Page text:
Providing the perfect space for house rabbits - what we are looking for when you apply to adopt
A pair of standard sized rabbits will require a minimum floor space of 60ft², this is most commonly visualised as 6ft x 10ft or 2mx3m. This can be achieved in three different ways, you could create a dedicated rabbit room, partition part of a room using dividers or allow your rabbits to roam freely around your home. Each has it's own pro's and con's and your choice will depend on your home, your circumstances and your rabbits.
Here's a lovely dedicated rabbit room which provides a suitable safe space for the rabbits to exercise and relax
Here's a great example of a room divider, keeping house rabbits safe when on one is home, but still providing plenty of space for them to run around and play whenever they want to.
What to understand why we have minimum housing requirements? Read our blog article
Many people are surprised by just how big the enclosure needs to be. After all, pet shops don't sell housing to meet these requirements, so why do we insist on 60ft²? This is based on peer reviewed research based around welfare and carried out by leading universities across the UK. 60ft² allows rabbits to display natural behaviour which meets the 5 freedoms included within the current animal welfare act. Leading welfare organisations such as The Rabbit Welfare Association and Fund and the PDSA also recommend a minimum of 60ft².
It's very important to provide a safe space for rabbits, especially if they are allowed to roam freely around the house.
What are we looking for:
House Plants - many house plants are poisonous to rabbits, but they can still have a nibble regardless. Plants need to be kept well out of reach or removed from the space entirely.
Electric Cables - known as spicy hay, rabbits are drawn to chew on electric cables. To our rabbits, these resemble roots which would be naturally encountered in the wild when digging their burrows. Cables need to be protected and the best way to achieve this is via trunking which can be easily purchased and easily installed.
Protection from other pets - house rabbits need to be kept safe from other pets such as cats and dogs. Keeping them in separate rooms or being able to close a door to separate them when no one is home.
Here's one of our hutch hay feeders. It's a large holed letter box cage, with a cat litter tray underneath.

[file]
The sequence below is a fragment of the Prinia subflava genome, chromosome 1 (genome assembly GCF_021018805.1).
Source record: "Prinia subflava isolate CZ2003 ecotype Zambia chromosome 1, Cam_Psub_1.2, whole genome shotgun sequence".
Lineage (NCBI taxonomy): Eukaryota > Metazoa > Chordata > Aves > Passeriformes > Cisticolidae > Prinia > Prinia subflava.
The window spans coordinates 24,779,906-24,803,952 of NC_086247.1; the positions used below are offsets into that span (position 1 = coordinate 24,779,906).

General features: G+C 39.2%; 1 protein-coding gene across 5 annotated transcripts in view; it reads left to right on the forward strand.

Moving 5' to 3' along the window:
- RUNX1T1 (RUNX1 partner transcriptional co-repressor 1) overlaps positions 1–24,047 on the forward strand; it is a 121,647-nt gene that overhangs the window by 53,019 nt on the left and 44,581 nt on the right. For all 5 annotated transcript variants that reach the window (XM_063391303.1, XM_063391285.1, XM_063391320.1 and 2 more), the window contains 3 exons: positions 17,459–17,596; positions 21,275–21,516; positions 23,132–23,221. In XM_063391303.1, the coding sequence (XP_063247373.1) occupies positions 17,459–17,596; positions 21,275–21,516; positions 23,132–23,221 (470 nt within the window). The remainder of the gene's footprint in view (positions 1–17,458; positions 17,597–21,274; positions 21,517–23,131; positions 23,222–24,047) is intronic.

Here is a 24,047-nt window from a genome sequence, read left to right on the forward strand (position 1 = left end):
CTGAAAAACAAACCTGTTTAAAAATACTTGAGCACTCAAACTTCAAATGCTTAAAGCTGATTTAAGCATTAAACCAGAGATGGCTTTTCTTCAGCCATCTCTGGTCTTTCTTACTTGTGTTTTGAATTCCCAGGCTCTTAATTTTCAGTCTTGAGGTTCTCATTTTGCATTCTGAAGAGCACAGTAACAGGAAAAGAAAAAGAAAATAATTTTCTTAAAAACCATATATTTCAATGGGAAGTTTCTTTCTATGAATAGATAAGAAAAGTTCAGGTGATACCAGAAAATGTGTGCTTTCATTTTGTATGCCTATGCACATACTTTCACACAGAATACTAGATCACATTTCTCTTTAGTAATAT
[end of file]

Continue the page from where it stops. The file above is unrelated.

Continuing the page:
Here's one of our run hay feeders. It's a wire hanging basket with a plastic storage box underneath.
Hay feeders - hay is the most important part of a rabbit's diet. It's vitally important to provide rabbits with 24/7 access to clean fresh hay, to achieve this suitable hay feeders are essential. Once again this doesn't have to cost a fortune, there are some lovely hay rack litter tray combos, but a wire hanging basket and a plastic storage box will do the same job for a fraction of the cost. It's important to place a litter tray under a hay feeder as rabbits love to eat while they poop! At least two separate feeders should be offered.
Water bowl - bottles are incredibly difficult for a rabbit to drink from. Research shows that rabbits provided with a water bowl will drink more and therefore stay better hydrated, compared to rabbits with a water bottle.
If rabbits are free roam they still need to be provided with a dedicated area for snoozing, eating and provided with a toilet. All rabbits need to be provided with a number of areas to retreat and feel safe.
Here's a perfect example of providing an area for free-roaming house rabbits
Items to hop in, over, under and through - these need to be provided an empty enclosure is as exciting to rabbits as a house with just a bed and bathroom would be to us! Hooded cat litter trays, non-collapsible step stools, fabric and plastic tunnels all make great enrichment items. There are also some amazing items available on the internet to help provide an interesting environment.
Chew, throw and play - our rabbits love toddlers stacking cups, we hide treats between the cups for the bunnies to find. They love plastic balls with bells which they can pick up and throw. Willow toys are also a firm favourite to be chewed and thrown. Why not save the cardboard inserts in your loo rolls and stuff them with dried herbs and forage to help keep your rabbits amused. Enrichment doesn't have to be expensive, but it's very important!
Here's a lovely rabbit room full of things to keep the rabbits entertained.